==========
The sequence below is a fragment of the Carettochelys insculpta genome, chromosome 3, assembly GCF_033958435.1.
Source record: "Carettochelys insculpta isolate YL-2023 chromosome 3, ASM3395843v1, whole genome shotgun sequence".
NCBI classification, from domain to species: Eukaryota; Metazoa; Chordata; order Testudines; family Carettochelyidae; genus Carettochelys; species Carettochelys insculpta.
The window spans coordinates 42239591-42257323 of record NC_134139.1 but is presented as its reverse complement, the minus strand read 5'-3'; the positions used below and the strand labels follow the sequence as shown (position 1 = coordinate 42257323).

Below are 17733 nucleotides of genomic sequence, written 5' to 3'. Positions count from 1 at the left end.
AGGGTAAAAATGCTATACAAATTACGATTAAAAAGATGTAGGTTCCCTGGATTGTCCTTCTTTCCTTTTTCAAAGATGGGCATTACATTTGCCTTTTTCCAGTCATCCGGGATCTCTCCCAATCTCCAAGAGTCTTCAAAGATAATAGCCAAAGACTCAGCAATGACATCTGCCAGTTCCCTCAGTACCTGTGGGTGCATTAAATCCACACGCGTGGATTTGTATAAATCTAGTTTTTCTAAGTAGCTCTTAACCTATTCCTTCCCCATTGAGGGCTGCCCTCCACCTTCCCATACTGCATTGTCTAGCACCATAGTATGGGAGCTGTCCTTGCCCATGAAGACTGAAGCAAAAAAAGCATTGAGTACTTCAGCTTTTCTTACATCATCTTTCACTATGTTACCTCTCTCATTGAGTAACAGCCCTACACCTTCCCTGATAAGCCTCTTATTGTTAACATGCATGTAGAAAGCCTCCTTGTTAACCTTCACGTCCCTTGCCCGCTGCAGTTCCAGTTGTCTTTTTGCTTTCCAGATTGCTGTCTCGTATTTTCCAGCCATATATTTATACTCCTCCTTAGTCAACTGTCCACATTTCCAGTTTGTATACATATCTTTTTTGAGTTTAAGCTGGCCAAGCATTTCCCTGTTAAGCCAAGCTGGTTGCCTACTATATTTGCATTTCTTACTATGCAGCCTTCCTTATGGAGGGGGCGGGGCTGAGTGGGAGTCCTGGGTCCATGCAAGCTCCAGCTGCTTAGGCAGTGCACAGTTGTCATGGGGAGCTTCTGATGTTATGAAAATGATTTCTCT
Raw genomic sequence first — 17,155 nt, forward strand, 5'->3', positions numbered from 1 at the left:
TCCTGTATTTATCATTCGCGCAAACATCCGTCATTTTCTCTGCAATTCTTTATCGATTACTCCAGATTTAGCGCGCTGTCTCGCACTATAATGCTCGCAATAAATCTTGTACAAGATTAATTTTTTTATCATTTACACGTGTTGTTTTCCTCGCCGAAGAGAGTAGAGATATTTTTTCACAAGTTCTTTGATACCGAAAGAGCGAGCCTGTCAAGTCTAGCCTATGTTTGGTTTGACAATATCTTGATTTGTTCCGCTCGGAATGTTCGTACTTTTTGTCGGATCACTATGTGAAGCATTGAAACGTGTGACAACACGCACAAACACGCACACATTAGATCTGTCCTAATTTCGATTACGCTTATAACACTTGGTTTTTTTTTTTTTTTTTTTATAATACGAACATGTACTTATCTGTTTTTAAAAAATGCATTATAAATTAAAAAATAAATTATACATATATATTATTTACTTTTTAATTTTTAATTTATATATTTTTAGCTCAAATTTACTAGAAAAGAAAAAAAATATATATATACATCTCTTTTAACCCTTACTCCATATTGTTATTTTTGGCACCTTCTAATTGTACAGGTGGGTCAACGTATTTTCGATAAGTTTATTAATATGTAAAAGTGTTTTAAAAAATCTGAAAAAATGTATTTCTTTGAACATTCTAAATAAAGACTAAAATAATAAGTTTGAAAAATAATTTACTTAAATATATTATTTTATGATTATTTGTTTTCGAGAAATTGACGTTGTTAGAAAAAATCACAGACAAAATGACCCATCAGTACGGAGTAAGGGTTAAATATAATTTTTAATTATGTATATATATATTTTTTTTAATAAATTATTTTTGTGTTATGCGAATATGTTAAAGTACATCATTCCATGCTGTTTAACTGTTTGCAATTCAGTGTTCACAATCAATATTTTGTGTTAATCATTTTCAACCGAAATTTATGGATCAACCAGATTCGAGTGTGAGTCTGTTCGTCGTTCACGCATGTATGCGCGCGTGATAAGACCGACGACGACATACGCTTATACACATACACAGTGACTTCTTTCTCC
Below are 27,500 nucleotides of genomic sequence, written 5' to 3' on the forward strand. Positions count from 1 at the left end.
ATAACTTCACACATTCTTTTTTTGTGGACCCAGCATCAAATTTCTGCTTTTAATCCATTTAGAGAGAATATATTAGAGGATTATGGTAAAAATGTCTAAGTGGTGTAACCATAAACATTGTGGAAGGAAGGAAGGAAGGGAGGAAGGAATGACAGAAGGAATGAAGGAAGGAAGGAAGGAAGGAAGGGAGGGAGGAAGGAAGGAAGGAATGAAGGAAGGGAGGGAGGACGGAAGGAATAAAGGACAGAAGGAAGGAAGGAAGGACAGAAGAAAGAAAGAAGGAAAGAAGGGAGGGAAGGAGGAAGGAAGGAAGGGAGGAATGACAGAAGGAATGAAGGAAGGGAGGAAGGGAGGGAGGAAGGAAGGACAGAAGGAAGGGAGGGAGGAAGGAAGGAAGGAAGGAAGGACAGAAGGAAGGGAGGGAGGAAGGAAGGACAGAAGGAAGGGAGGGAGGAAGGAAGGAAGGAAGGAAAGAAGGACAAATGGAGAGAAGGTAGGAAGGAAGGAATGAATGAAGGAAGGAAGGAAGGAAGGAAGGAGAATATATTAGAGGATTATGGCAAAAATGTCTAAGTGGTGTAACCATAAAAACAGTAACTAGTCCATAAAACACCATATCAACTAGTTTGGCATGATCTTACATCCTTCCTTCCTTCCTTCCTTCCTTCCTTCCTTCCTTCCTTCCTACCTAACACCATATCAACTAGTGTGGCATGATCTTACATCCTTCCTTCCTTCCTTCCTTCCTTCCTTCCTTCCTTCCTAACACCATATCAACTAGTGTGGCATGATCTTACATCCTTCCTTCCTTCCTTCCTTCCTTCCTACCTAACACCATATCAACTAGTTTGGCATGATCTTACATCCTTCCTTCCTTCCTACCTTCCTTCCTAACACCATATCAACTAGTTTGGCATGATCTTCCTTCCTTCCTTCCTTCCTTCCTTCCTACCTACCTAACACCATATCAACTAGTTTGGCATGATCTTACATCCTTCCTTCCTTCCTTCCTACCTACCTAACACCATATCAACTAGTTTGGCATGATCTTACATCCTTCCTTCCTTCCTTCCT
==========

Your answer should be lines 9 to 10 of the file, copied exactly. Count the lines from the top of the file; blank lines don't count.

Below are 27,500 nucleotides of genomic sequence, written 5' to 3' on the forward strand. Positions count from 1 at the left end.
ATAACTTCACACATTCTTTTTTTGTGGACCCAGCATCAAATTTCTGCTTTTAATCCATTTAGAGAGAATATATTAGAGGATTATGGTAAAAATGTCTAAGTGGTGTAACCATAAACATTGTGGAAGGAAGGAAGGAAGGGAGGAAGGAATGACAGAAGGAATGAAGGAAGGAAGGAAGGAAGGAAGGGAGGGAGGAAGGAAGGAAGGAATGAAGGAAGGGAGGGAGGACGGAAGGAATAAAGGACAGAAGGAAGGAAGGAAGGACAGAAGAAAGAAAGAAGGAAAGAAGGGAGGGAAGGAGGAAGGAAGGAAGGGAGGAATGACAGAAGGAATGAAGGAAGGGAGGAAGGGAGGGAGGAAGGAAGGACAGAAGGAAGGGAGGGAGGAAGGAAGGAAGGAAGGAAGGACAGAAGGAAGGGAGGGAGGAAGGAAGGACAGAAGGAAGGGAGGGAGGAAGGAAGGAAGGAAGGAAAGAAGGACAAATGGAGAGAAGGTAGGAAGGAAGGAATGAATGAAGGAAGGAAGGAAGGAAGGAAGGAGAATATATTAGAGGATTATGGCAAAAATGTCTAAGTGGTGTAACCATAAAAACAGTAACTAGTCCATAAAACACCATATCAACTAGTTTGGCATGATCTTACATCCTTCCTTCCTTCCTTCCTTCCTTCCTTCCTTCCTTCCTTCCTACCTAACACCATATCAACTAGTGTGGCATGATCTTACATCCTTCCTTCCTTCCTTCCTTCCTTCCTTCCTTCCTTCCTAACACCATATCAACTAGTGTGGCATGATCTTACATCCTTCCTTCCTTCCTTCCTTCCTTCCTACCTAACACCATATCAACTAGTTTGGCATGATCTTACATCCTTCCTTCCTTCCTACCTTCCTTCCTAACACCATATCAACTAGTTTGGCATGATCTTCCTTCCTTCCTTCCTTCCTTCCTTCCTACCTACCTAACACCATATCAACTAGTTTGGCATGATCTTACATCCTTCCTTCCTTCCTTCCTACCTACCTAACACCATATCAACTAGTTTGGCATGATCTTACATCCTTCCTTCCTTCCTTCCT